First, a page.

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Enhanced Mutual Understanding and Trust towards a Conservative and Cooperative Relationship between China and the United States

Hu Jintao (

Hu Jintao (

Speech by His Excellency Hu Jintao, Vice President of the People's Republic of China.

Washington, DC
May 1, 2002

Dr. Kissinger,
Ambassador Hills,
Ladies and Gentleman,

It gives me great pleasure to come across the Pacific Ocean to the United States of America for an official visit at the invitation of Vice President Cheney.

I wish to express my heartfelt thanks to the National Committee on US-China Relations, America-China Forum, Asia Society, Committee of 100, Council on Foreign Relations, US Chamber of Commerce, US-China Business Council and US-China Policy Foundation for hosting this dinner and giving me an opportunity to meet with old and new friends present here. Over the years, you have worked tirelessly to enhance the mutual understanding between the Chinese and American peoples and promote the development of China-US relations. I salute all of you for your commendable efforts.

For the past few days, I have visited Hawaii, New York and Washington, D.C. I have had candid and constructive dialogues with President Bush, Vice President Cheney and other US leaders on bilateral relations and issues of mutual interest and met with people from various circles as well. I have been deeply impressed by what I have seen and heard. I have a strong feeling that although China and the US differ in historical background and cultural tradition, the two peoples are eager to see the relationship grow.

China needs to deepen its understanding of the US, so does the US of China. Enhanced understanding and trust between the two sides will help boost healthy growth of bilateral relations. I would like to take this opportunity to share with you some information about China's reform, opening-up and modernization program.

In the late 1970s, the late Mr. Deng Xiaoping made the strategic decision to focus on economic development and adopt the reform and opening-up policy, thus turning over a new page in China's modernization program. The past two decades and more have witnessed a sustained, rapid and sound growth of the national economy of China and a marked improvement of its overall national strength. With the average annual growth rate standing at 9.4%, China's GDP reached US$1.16 trillion in 2001, leaping to the sixth place in the world. Economic restructuring has continued to deepen. The socialist market economy has been initially put in place, and a world-oriented open economy has taken shape by and large. The total volume of imports and exports exceeded US$500 billion in 2001. China comes first among the developing countries in terms of attracting foreign direct investment for nine years running. The Chinese people are living much better nowadays. Earnings of urban and rural residents have increased by three and four times respectively. The number of rural poor has gone down from 250 million to 30 million.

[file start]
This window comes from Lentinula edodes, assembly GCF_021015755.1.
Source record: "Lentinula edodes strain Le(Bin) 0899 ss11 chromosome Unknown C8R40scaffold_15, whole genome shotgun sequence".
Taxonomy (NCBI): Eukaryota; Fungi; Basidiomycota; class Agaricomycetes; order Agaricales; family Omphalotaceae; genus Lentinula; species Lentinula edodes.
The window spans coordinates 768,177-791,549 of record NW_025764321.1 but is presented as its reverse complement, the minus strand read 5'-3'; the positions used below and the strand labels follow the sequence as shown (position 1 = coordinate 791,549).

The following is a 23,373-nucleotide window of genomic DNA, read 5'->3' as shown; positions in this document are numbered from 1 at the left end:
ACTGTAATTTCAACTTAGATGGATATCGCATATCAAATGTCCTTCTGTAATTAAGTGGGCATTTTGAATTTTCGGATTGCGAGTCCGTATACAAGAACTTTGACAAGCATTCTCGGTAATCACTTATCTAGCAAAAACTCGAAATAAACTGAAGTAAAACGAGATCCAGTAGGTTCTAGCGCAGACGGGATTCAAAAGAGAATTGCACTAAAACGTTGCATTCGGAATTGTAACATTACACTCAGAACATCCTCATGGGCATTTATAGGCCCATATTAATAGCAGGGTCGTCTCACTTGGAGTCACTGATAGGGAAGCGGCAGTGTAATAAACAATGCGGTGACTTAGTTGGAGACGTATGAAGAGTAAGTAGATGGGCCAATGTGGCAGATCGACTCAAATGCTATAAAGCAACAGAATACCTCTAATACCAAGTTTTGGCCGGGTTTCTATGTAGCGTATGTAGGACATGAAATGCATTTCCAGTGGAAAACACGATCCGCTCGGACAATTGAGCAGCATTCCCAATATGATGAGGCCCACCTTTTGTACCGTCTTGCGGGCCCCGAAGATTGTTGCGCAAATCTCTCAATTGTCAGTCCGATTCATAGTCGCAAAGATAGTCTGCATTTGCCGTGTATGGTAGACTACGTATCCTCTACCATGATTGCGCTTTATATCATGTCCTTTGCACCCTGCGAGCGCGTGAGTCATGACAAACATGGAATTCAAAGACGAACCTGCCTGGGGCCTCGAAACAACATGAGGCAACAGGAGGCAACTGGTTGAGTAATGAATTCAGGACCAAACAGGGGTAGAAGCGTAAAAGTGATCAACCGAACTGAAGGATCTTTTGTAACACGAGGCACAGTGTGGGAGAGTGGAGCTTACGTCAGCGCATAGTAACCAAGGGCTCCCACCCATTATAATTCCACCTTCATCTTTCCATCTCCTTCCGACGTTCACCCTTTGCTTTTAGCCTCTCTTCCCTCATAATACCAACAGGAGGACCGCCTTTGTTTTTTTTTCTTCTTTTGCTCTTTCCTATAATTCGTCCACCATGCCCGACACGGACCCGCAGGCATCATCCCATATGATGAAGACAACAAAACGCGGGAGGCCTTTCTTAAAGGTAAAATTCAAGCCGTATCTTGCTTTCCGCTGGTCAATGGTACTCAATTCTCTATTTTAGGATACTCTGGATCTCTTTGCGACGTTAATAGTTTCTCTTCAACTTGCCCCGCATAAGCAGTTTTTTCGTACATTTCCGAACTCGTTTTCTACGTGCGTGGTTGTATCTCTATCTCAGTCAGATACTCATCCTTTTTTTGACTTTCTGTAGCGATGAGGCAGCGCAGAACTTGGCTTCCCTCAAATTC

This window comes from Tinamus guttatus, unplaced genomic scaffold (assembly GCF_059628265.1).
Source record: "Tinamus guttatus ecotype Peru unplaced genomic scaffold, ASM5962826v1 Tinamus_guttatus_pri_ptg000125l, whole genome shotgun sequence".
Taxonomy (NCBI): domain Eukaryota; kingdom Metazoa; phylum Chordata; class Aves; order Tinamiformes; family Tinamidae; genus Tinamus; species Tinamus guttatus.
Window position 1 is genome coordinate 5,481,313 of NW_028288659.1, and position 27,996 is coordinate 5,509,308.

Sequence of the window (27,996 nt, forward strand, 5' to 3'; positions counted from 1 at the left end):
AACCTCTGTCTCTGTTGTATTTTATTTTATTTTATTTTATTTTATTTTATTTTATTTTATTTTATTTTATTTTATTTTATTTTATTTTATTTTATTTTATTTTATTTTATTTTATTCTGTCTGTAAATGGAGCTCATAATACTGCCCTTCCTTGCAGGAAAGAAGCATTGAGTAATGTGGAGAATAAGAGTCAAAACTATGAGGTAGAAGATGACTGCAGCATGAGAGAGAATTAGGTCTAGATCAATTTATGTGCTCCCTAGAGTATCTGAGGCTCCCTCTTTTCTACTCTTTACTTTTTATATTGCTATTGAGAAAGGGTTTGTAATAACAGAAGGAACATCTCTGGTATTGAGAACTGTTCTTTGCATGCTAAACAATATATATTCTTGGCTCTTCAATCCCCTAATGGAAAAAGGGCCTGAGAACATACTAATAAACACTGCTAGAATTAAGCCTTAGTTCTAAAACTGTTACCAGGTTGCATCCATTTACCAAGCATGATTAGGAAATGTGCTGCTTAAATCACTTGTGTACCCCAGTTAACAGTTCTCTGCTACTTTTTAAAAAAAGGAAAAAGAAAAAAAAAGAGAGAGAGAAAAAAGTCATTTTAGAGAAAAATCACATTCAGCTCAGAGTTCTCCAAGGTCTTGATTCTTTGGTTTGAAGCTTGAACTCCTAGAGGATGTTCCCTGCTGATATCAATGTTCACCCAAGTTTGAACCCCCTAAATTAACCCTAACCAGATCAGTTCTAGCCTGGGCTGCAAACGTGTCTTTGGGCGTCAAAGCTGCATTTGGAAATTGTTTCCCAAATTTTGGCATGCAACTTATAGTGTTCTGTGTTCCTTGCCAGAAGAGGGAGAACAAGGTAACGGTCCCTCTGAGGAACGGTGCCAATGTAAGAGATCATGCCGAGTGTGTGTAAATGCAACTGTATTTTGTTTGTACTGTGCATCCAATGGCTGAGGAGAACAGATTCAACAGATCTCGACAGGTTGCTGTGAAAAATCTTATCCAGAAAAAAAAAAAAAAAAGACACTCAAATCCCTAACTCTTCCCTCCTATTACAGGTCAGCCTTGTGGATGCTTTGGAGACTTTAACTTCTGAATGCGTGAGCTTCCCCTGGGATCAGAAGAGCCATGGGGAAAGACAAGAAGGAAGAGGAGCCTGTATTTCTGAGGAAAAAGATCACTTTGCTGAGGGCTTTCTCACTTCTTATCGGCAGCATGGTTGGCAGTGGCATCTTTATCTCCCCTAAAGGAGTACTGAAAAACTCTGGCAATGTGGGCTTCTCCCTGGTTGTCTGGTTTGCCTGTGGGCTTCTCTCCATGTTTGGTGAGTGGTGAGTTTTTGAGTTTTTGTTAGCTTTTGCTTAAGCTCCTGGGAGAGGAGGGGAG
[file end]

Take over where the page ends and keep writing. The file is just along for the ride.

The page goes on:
While pressing ahead with economic development, the Chinese Government has spared no effort to strengthen the practice of democracy while safeguarding and developing the rights of its citizens. Over the past 20 years, people's rights to have democratic election, decision-making, management and supervision have been further expanded. The grassroots direct elections in rural areas have produced good results. A new type of ethnic relations of equality, solidarity and mutual assistance has kept developing. The languages, cultures and customs of all ethnic groups are fully respected. The citizens' freedom of religious belief and normal religious activities are protected by law. At present, China has more than 100 million believers in different religions. There are nearly 90,000 religious sites and over 3,000 religious groups across the country. Indeed, one must say that it has been no easy job for a big developing country like China with a population of nearly 1.3 billion to have so considerably improved its human rights situation in such a short period of time.

We in China are working hard to build up a strong, prosperous, democratic and culturally advanced modern socialist country. We need an international environment of lasting peace, and we long for living harmoniously with all countries of the world. The aim of China's foreign policy is to safeguard world peace and spur common development. China adheres to the independent foreign policy of peace and actively develops friendly relations and cooperation with all countries on the basis of such basic principles as mutual respect for sovereignty and territorial integrity, mutual non-interference in each other's internal affairs, equality and mutual benefit. China is playing a positive and constructive role in international and regional affairs.

China pursues a defensive national defense policy and has never taken part in arms race. Its defense expenditure is the lowest among all the big nations. It has downsized its armed forces by 1.5 million of its own accord. As a nuclear state, it has always stood for the complete prohibition and thorough destruction of the nuclear weapons. As early as the 1960s, China made a unilateral commitment not to be the first to use nuclear weapons and not to use or threaten to use nuclear weapons against non-nuclear weapon states and nuclear-free zones.

China's development and progress have brought happiness to the Chinese people and also lent a powerful push to the cause of peace and development in the Asia-Pacific region and indeed the world at large.